6 Questions That Affect Electronics Claims With Water Losses
We’re all taught early in our lives that electronics and liquid don’t mix. In addition to the many safety concerns, water can render electronics inoperable and lead to claims. Before you settle for an unnecessary replacement, there are six questions you or your equipment expert should be able to answer to ensure your resolution is accurate.
Question 1: Did the electronic get fully submerged, or partially wet?
The amount of water on or in an electronic can affect the scope of damage. A lot of home electronics are exposed to moisture regularly, either by design or incidentally. A spilled drink may not affect a toaster if it splashes on the outer casing, and electronics manufactured for outdoor use, like solar panels, are usually made to withstand a certain amount of rain or snow.
Each water exposure affects various electronics differently. Some, like this pool pump, are more resilient against water, and the scope of damage will depend on what components were exposed.
Full submersion poses a more serious threat because it presents more opportunities for the water to get inside to the more delicate and sensitive components like the control board and circuits that keep the electronic functioning. An expert familiar with the equipment can determine which components were affected by the water.
Question 2: Which components came into contact with water?
Most vulnerable components are housed within some kind of protective casing, but if water got inside the electronic, it’s time to ask exactly what has been affected.
Sodium and chloride ions in much of the water we come into contact with are conductors of electricity. If an electronic device is powered on when exposed to water, it could create an electrical connection for certain components where no connection should be, causing electricity to flow erratically and damage the device in a condition known as a short circuit.
While a device may not be working as intended, if key components such as control boards weren’t impacted by the water, repairing or replacing water-damaged elements may return it to pre-loss condition.
Question 3: How long was it in contact with water?
Prolonged water exposure can lead to rust, which spreads and affects more than just the part of the electronic that came into direct contact with the water.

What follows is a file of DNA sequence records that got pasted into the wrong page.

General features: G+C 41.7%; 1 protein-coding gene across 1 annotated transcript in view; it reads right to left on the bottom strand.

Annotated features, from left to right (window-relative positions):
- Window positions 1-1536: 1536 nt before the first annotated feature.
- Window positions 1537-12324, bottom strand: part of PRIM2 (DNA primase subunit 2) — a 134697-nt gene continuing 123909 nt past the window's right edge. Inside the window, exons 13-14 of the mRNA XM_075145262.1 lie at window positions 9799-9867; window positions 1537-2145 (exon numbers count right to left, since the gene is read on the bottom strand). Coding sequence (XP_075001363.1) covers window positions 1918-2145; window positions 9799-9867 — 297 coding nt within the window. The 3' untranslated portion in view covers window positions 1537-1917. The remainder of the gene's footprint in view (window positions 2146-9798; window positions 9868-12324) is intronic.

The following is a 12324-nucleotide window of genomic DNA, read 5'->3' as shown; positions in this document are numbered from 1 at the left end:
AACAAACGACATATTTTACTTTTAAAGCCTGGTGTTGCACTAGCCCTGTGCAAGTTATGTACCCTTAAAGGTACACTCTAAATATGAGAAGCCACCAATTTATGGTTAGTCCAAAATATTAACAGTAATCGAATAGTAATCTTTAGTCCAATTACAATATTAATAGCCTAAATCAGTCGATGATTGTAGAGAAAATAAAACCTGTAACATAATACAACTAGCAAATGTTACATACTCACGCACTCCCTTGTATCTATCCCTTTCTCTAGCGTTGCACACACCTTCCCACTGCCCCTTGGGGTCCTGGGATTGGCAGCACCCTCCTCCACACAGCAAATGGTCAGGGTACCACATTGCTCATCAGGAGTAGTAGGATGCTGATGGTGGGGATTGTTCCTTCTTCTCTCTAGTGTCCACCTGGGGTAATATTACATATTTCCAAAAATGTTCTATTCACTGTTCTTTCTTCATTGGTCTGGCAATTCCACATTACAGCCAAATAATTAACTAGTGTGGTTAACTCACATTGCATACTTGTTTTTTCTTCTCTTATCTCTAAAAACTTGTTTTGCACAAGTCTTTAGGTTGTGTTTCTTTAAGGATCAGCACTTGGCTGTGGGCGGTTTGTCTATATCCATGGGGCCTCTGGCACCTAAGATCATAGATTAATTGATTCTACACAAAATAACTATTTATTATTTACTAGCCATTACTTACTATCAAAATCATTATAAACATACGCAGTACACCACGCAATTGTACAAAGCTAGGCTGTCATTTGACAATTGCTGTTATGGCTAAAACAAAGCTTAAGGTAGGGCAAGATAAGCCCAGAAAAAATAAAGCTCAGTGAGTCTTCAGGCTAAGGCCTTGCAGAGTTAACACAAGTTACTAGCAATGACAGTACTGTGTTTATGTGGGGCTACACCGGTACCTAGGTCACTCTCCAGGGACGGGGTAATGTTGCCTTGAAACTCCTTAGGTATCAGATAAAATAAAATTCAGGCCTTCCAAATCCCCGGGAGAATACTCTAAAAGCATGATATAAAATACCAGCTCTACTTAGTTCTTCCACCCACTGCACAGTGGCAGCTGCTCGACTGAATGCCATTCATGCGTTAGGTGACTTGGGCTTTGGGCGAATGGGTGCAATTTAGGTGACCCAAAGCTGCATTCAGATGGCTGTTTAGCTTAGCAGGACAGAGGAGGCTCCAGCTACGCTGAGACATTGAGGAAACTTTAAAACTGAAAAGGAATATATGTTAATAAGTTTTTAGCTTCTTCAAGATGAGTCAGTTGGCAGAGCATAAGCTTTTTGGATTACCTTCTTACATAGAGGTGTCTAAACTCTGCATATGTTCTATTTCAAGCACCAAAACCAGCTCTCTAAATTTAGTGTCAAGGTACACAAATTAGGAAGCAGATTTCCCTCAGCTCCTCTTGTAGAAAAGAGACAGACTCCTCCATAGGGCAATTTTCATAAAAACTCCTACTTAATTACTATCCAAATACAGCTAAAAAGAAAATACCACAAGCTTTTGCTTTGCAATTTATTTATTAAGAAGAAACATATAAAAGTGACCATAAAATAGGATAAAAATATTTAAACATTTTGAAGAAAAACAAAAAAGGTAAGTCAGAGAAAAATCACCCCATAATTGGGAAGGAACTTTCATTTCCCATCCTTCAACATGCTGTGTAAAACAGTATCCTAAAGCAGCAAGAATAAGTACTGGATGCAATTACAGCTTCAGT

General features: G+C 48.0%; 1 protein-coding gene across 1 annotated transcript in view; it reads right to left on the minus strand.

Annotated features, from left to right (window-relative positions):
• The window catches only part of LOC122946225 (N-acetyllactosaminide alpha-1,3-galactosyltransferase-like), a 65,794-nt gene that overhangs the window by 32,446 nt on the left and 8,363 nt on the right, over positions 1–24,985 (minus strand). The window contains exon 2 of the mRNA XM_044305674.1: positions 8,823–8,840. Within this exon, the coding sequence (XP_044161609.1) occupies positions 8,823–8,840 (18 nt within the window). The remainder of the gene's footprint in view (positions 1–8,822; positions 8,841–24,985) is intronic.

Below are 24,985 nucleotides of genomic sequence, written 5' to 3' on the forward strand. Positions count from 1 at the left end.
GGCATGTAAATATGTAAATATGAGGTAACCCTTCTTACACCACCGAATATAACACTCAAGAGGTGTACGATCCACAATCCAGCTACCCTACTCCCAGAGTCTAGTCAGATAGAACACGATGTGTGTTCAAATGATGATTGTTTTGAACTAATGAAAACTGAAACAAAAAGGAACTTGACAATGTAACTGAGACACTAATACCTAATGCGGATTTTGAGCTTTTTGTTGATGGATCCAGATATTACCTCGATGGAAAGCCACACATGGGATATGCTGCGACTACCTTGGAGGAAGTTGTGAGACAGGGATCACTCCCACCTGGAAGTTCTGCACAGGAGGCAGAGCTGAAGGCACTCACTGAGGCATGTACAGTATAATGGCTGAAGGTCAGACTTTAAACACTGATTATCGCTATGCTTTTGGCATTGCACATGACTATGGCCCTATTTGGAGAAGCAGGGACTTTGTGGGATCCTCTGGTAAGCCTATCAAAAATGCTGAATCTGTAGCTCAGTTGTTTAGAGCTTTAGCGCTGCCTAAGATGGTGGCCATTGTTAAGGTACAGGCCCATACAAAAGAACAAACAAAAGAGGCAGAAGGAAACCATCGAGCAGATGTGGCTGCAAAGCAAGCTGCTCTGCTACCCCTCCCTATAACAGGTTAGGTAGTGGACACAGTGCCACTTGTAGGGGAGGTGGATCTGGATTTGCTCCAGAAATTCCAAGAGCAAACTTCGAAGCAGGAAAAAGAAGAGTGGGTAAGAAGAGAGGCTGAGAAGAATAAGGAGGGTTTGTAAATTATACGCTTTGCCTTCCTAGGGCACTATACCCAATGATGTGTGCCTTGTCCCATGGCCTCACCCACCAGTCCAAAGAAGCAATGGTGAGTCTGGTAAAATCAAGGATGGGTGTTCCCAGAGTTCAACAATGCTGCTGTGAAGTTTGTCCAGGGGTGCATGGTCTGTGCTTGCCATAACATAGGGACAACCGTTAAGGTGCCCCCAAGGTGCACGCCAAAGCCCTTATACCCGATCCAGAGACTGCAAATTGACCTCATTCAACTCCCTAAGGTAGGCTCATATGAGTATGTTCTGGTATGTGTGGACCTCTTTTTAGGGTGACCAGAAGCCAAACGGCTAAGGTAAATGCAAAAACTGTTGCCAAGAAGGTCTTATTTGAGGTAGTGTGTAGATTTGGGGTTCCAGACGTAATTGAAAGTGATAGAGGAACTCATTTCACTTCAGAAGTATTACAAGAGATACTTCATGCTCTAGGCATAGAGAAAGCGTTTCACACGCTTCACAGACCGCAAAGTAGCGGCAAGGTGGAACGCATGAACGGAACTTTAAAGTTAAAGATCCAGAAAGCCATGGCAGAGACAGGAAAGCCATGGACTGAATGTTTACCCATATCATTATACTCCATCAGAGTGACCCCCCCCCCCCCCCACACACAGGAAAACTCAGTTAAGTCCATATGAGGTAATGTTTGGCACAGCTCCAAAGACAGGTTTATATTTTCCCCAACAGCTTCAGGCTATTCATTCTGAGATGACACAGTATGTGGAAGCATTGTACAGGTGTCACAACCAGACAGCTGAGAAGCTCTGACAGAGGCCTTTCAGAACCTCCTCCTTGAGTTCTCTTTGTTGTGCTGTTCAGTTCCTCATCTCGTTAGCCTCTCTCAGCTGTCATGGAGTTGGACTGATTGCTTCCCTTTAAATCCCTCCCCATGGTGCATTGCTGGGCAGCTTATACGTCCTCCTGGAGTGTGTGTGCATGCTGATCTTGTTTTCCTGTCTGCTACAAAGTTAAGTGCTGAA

Even if an electronic seems to be in working order immediately after a water event, it might not be in the clear from water damage. Prolonged exposure to moisture can lead to corrosion and rust, which eat away at the components inside or prevent movement essential to operation. The amount of corrosion is dependent not only on the duration of the event, but the contaminants in the water.
Question 4: What type of water did it encounter?
Did you know there are three distinct types of water that pose varying levels of threat to electronics? Clean water, like rainwater or water out of a tap, can damage internal circuitry if it gets inside electronics because it contains impurities. Gray water is wastewater from appliances and taps; the elements within gray water also have potential to make electronics malfunction.
Most damaging of all is black water, which contains chemicals, sewage, oils, and other contaminants that can wreak havoc on electronics. Black water often enters structures and affects electronics due to sewage backup, flooding, or prolonged standing water. This type of water is the most likely to cause electronics to require a full replacement.
Question 5: What have the humidity levels been?
Just like the duration of water exposure, this question is important because its answer could lead to a secondary form of water damage. Humidity is less likely to be noticed immediately than a sudden spill or floodwaters, but it can be just as insidious. Prolonged exposure to unmitigated high humidity may also lead to mold, which can impact settlements.
For example, water spots can develop between sheets of glass in devices with LCD or LED screens, such as televisions or computer monitors, when they’re exposed to water – including long periods of high humidity. If the screen is heavily saturated with water, these spots may become darker and resemble ink blots.
Despite condensation at lower moisture levels, humidity below 60% typically does not pose a risk to electronics.
Question 6: What condition was the item in prior to the loss?
Often, if electronics are working well enough, policyholders may overlook or not report issues until a complete failure occurs. An expert inspection will determine whether an unrelated peril, such as wear and tear, is the actual cause of a loss reported as water damage.
In some instances, repairing water-damaged equipment may be possible but more expensive than a replacement. In these circumstances, make sure you’re settling for Like Kind and Quality equipment.
Don’t assume a water loss claim is straightforward. Electronics are complicated, and it takes an expert to test them and determine cause of loss and scope of damage. Contact StrikeCheck or submit an assignment today to find out how our team can help you with your water damage questions and more.